The term joinery as used herein refers merely to the fitting together of two or more parts called the members. Take into consideration the direction of the grain in planning the relative positions of the members. Make due allowance where shrinkage is likely to be considerable.
As far as possible, plan to have the members join face to face. Face sides are more likely to be true than are the other two surfaces and therefore the joints are more likely to fit properly.
Make all measurements from a common starting point, as far as practicable. Remember to keep the head of the gage and the beam of the try-square against one or the other of the faces, unless there should be special reasons for doing otherwise.
In practice it is sometimes advisable to locate the sides of a joint by superposition rather than by measurement. Laying out by superposition consists in placing one member upon another and marking upon the second member the width, thickness or length of the first. Fig. 113. Usually, it is found possible to locate and square with knife and try-square a line to represent one of the sides of the joint. The first member is then held so that one of its arrises rests upon this line, and a point is made with knife at the other arris. The superimposed piece is then removed and a line made with knife and try-square through the mark of the knife point.
Fig. 113. Locating by Superposition.
Where several members or parts are to be laid out, cut and fitted, it is of the utmost importance that the work be done systematically. System and power to visualize - that is, to see things in their proper relation to one another in the finished piece - make it possible for men to lay out and cut the members of the most intricate frames of buildings before a single part has been put together. Where several joints of a similar size and kind are to be fitted, mark the different parts to each joint with the same number or letter as soon as fitted, that no other member may be fitted to either of these. Fig. 114. On small pieces, such as the stool, it is possible to aid in visualizing by setting up the posts in the positions they are to occupy relative to one another, marking roughly, as with a penciled circle, the approximate location of the mortises, auger holes, etc. Fig. 115. The members may then be laid on the bench and accurately marked without danger of misplacing the openings.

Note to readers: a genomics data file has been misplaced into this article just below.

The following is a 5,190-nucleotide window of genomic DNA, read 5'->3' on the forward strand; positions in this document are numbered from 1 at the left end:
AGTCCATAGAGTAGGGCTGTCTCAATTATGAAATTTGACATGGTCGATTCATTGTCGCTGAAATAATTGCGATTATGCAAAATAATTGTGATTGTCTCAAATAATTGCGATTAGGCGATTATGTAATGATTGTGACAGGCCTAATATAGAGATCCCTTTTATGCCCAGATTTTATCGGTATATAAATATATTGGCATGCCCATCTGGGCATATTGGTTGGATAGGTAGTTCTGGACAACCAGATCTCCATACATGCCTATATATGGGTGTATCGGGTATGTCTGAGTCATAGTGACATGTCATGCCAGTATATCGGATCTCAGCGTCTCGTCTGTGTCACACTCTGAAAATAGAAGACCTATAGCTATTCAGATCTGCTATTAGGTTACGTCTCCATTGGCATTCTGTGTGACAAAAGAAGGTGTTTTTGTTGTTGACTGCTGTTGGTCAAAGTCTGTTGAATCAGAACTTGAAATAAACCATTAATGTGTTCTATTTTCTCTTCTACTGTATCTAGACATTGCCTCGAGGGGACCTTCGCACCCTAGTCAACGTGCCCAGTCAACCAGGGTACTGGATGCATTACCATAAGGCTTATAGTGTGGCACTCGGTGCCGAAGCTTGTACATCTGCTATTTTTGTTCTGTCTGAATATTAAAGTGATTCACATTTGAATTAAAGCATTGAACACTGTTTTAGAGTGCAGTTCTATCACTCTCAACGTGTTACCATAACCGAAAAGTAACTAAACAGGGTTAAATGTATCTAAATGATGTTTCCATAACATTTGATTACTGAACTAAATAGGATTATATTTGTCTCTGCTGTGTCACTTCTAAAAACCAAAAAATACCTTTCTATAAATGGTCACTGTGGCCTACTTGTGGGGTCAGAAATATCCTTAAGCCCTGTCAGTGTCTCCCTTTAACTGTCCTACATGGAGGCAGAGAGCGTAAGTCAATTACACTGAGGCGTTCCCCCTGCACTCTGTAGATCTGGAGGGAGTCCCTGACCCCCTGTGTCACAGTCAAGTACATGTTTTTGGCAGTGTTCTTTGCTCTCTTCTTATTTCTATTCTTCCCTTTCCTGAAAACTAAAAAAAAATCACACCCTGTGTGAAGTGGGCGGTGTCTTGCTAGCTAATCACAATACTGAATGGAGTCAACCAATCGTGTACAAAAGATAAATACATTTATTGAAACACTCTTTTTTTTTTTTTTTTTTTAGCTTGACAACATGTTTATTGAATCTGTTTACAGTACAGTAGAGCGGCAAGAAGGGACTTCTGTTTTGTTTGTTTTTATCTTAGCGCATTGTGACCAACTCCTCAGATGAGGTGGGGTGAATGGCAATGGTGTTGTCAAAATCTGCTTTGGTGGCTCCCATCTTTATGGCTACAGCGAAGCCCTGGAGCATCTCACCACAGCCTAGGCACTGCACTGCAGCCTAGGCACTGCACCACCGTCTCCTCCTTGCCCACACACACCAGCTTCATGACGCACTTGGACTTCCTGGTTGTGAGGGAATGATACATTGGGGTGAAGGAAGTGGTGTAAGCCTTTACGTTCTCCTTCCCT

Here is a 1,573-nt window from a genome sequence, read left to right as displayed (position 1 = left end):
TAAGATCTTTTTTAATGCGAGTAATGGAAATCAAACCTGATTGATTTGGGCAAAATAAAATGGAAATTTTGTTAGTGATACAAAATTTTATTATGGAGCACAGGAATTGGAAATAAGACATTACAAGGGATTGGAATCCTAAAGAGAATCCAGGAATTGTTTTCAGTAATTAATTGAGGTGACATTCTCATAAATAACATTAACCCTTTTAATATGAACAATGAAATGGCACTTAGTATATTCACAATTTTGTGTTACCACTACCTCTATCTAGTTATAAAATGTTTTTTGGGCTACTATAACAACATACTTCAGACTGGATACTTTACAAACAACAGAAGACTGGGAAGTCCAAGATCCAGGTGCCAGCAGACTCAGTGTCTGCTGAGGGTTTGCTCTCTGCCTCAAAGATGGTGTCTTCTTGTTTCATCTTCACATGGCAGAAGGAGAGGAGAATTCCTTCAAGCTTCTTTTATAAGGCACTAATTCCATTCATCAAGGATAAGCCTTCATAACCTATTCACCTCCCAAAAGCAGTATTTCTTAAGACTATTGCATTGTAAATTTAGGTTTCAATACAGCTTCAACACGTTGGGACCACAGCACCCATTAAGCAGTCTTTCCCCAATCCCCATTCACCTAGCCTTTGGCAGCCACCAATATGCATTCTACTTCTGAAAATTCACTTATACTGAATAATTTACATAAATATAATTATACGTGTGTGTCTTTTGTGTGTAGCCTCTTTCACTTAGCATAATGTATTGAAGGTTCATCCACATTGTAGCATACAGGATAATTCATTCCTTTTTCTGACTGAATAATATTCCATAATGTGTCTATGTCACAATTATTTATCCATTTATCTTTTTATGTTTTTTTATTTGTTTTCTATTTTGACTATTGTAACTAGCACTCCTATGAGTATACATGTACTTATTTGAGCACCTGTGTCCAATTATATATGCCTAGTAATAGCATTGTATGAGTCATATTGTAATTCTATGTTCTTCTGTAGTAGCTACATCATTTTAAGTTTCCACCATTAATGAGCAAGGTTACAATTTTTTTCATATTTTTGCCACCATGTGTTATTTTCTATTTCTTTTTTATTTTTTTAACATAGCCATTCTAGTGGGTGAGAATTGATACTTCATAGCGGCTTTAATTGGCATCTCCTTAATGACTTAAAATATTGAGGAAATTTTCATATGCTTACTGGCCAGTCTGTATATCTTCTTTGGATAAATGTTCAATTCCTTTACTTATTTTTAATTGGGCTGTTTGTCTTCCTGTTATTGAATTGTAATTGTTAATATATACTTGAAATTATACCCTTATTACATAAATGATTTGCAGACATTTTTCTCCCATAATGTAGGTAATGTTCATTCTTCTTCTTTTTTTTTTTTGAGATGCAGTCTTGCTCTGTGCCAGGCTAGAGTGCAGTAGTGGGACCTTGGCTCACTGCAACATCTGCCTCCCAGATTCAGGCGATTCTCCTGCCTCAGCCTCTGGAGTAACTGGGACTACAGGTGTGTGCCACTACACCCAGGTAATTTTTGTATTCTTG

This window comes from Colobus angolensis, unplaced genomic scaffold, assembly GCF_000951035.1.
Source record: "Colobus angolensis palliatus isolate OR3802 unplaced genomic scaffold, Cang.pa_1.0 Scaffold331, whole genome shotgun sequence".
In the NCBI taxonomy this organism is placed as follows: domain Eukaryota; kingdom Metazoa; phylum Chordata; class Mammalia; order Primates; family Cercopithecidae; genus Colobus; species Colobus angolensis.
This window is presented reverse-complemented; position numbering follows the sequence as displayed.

Fig. 114. Members Marked after Fitting.
While the knife is used almost exclusively in laying out joints, there are a few instances in which a pencil, if well sharpened and used with slight pressure is preferable. To illustrate, suppose it is desired to locate the ends of the mortises in the posts. Fig. 114. To knife entirely across the surfaces of the four pieces and around the sides of each, as would be necessary to locate the ends of the mortises, would injure the surfaces. Instead, pencil these lines and gage between the pencil lines. Those parts of the pencil lines enclosed by the gage lines - the ends of the mortises - may then be knifed, if desired, to assist in placing the chisel for the final cut.
In sawing joints in hard wood, the saw should be made to cut accurately to the line. When working soft wood, beginners are often permitted to leave a small margin -about one thirty-second of an inch - between the knife line and the saw kerf. This margin is afterward pared away with the chisel.
In assembling framework and the like, where it is necessary to drive the parts together, always place a block of wood upon the member to be pounded to take the indentations that will be made. A mallet is preferable to a hammer for such pounding.
Fig. 115. Location of Joints Roughly Marked.
Frequently a piece of work will require the making of two or more like parts. To lay out these parts, that is, to mark out the location of intended gains, mortises, shoulders of tenons, etc., so that all shall be alike, the following method is used: (1) On the face edge of one of the pieces measure off with the rule and mark with knife the points at which the lines for the joints are to be squared across. If knife marks would show on the finished surface as scratches, use a sharp pencil instead. (2) Lay the pieces on the bench top with the face edges up; even the ends with the try-square. Figs. 116 and 117. Square lines across the edges of all of them at the points previously marked on one of them. The pieces may then be separated and lines corresponding to the lines just made on the face edges be carried across the face sides of each piece separately, the try-square beam being held against the face edge in so doing, of course.
Fig. 116. Making Ends Even.
Fig. 117. Marking Duplicate Lengths.
In all duplicate work the aim of the worker should be to make as much use as possible of the tool he has in hand before laying it down and taking another. To illustrate, if there should be a number of like parts, each requiring two different settings of the gage, he should mark all of the parts at the first setting, then all at the second setting, rather than to change the gage for each piece so that each piece might be completely marked before another is begun.